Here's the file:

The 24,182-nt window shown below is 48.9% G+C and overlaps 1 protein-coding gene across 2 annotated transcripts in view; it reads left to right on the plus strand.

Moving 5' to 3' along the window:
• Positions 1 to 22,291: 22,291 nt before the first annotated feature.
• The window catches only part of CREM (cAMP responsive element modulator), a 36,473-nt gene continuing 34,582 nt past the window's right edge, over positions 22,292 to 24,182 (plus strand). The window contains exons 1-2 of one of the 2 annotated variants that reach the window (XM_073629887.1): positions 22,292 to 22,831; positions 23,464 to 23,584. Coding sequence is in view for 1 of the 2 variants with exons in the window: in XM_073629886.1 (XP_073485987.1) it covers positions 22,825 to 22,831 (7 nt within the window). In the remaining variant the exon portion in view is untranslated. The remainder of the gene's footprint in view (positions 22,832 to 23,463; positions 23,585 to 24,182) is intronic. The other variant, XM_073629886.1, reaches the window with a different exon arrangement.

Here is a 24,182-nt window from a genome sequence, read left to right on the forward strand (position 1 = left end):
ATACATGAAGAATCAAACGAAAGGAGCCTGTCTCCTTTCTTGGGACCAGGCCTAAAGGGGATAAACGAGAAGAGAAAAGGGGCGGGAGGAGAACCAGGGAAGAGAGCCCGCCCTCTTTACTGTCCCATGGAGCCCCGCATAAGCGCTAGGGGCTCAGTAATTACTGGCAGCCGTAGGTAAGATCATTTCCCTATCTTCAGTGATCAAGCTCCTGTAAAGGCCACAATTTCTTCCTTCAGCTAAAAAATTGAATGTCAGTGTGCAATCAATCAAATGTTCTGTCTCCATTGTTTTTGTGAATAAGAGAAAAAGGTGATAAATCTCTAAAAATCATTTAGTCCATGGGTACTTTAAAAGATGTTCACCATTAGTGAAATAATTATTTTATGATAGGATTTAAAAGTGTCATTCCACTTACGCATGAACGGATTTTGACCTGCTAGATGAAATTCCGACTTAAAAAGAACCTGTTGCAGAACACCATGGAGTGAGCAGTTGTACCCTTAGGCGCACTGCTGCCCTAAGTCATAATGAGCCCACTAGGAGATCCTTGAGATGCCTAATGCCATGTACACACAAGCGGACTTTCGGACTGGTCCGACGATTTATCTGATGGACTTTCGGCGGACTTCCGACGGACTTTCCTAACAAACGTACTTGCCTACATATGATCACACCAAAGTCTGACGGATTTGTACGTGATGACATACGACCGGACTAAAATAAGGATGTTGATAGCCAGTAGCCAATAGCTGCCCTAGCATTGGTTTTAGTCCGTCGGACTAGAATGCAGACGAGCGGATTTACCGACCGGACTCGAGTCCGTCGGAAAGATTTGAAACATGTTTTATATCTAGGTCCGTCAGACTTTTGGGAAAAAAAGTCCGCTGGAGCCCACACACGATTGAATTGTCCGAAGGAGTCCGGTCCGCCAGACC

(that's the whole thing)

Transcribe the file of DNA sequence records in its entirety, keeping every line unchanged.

The 24,182-nt window shown below is 48.9% G+C and overlaps 1 protein-coding gene across 2 annotated transcripts in view; it reads left to right on the plus strand.

Moving 5' to 3' along the window:
• Positions 1 to 22,291: 22,291 nt before the first annotated feature.
• The window catches only part of CREM (cAMP responsive element modulator), a 36,473-nt gene continuing 34,582 nt past the window's right edge, over positions 22,292 to 24,182 (plus strand). The window contains exons 1-2 of one of the 2 annotated variants that reach the window (XM_073629887.1): positions 22,292 to 22,831; positions 23,464 to 23,584. Coding sequence is in view for 1 of the 2 variants with exons in the window: in XM_073629886.1 (XP_073485987.1) it covers positions 22,825 to 22,831 (7 nt within the window). In the remaining variant the exon portion in view is untranslated. The remainder of the gene's footprint in view (positions 22,832 to 23,463; positions 23,585 to 24,182) is intronic. The other variant, XM_073629886.1, reaches the window with a different exon arrangement.

Here is a 24,182-nt window from a genome sequence, read left to right on the forward strand (position 1 = left end):
ATACATGAAGAATCAAACGAAAGGAGCCTGTCTCCTTTCTTGGGACCAGGCCTAAAGGGGATAAACGAGAAGAGAAAAGGGGCGGGAGGAGAACCAGGGAAGAGAGCCCGCCCTCTTTACTGTCCCATGGAGCCCCGCATAAGCGCTAGGGGCTCAGTAATTACTGGCAGCCGTAGGTAAGATCATTTCCCTATCTTCAGTGATCAAGCTCCTGTAAAGGCCACAATTTCTTCCTTCAGCTAAAAAATTGAATGTCAGTGTGCAATCAATCAAATGTTCTGTCTCCATTGTTTTTGTGAATAAGAGAAAAAGGTGATAAATCTCTAAAAATCATTTAGTCCATGGGTACTTTAAAAGATGTTCACCATTAGTGAAATAATTATTTTATGATAGGATTTAAAAGTGTCATTCCACTTACGCATGAACGGATTTTGACCTGCTAGATGAAATTCCGACTTAAAAAGAACCTGTTGCAGAACACCATGGAGTGAGCAGTTGTACCCTTAGGCGCACTGCTGCCCTAAGTCATAATGAGCCCACTAGGAGATCCTTGAGATGCCTAATGCCATGTACACACAAGCGGACTTTCGGACTGGTCCGACGATTTATCTGATGGACTTTCGGCGGACTTCCGACGGACTTTCCTAACAAACGTACTTGCCTACATATGATCACACCAAAGTCTGACGGATTTGTACGTGATGACATACGACCGGACTAAAATAAGGATGTTGATAGCCAGTAGCCAATAGCTGCCCTAGCATTGGTTTTAGTCCGTCGGACTAGAATGCAGACGAGCGGATTTACCGACCGGACTCGAGTCCGTCGGAAAGATTTGAAACATGTTTTATATCTAGGTCCGTCAGACTTTTGGGAAAAAAAGTCCGCTGGAGCCCACACACGATTGAATTGTCCGAAGGAGTCCGGTCCGCCAGACC